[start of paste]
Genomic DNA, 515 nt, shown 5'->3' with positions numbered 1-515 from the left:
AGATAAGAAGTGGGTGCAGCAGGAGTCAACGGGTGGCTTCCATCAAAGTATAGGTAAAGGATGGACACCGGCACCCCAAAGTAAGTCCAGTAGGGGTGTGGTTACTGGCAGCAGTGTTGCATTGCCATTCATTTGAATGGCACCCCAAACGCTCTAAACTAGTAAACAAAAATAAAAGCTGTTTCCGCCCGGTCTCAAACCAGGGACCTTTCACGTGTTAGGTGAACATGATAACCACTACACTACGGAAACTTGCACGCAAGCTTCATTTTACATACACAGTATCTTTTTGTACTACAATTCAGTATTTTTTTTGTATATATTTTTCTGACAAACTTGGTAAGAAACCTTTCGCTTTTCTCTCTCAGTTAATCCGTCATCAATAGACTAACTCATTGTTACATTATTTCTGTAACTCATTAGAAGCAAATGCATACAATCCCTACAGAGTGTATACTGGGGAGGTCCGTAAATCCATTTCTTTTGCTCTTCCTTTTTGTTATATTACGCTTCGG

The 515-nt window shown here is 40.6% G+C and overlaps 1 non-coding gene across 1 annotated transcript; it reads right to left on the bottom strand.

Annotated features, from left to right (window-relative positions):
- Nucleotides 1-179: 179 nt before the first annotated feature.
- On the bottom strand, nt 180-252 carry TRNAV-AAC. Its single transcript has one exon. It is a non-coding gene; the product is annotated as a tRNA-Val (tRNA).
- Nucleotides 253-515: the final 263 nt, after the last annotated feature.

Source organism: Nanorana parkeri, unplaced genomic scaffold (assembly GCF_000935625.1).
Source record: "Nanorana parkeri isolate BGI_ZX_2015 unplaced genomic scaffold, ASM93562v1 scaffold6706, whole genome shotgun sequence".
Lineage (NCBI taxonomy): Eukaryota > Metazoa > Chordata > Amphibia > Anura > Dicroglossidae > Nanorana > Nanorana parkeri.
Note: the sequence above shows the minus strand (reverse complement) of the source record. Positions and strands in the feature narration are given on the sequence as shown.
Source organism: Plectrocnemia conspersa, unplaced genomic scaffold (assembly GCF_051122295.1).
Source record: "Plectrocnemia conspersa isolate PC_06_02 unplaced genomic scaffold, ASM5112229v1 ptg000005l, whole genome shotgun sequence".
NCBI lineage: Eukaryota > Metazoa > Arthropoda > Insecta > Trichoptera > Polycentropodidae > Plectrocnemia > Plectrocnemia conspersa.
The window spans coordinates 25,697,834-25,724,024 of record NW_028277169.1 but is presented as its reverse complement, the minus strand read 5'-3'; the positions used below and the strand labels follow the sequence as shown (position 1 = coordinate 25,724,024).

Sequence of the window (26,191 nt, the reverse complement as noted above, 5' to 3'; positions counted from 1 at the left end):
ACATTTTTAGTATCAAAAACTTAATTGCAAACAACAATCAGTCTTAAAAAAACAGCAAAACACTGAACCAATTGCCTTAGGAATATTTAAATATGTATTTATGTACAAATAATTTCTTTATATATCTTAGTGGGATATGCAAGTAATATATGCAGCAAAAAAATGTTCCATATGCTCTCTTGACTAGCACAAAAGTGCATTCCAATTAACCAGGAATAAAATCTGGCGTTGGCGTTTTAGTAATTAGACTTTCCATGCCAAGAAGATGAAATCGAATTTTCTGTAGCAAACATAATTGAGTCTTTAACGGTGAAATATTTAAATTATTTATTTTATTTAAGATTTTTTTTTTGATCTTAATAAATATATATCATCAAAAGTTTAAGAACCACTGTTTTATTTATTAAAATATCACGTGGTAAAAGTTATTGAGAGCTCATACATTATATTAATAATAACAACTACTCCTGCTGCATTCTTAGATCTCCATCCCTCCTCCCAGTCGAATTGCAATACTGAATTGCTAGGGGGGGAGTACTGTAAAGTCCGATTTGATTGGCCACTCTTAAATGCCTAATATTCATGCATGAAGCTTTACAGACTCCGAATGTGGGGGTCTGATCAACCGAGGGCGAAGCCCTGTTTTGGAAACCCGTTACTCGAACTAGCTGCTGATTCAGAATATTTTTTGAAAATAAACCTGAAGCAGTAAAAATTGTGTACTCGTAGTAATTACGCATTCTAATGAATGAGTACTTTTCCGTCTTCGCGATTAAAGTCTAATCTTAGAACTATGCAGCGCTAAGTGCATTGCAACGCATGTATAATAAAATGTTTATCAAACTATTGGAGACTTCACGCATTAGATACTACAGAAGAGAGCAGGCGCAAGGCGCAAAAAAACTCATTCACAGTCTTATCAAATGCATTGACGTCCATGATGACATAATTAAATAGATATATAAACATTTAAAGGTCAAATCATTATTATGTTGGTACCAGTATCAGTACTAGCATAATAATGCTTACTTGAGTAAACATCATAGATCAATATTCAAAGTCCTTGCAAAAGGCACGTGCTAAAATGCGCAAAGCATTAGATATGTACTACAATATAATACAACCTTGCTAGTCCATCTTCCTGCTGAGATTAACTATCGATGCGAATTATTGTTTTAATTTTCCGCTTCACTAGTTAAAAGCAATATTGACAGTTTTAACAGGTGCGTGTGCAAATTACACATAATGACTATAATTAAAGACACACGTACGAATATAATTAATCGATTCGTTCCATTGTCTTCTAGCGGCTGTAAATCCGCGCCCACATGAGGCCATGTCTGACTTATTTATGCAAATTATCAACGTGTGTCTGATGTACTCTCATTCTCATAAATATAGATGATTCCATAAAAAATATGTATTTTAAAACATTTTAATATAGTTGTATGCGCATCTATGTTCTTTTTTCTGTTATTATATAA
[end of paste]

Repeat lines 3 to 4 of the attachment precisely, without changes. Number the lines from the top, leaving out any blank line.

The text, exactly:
The 515-nt window shown here is 40.6% G+C and overlaps 1 non-coding gene across 1 annotated transcript; it reads right to left on the bottom strand.

Annotated features, from left to right (window-relative positions):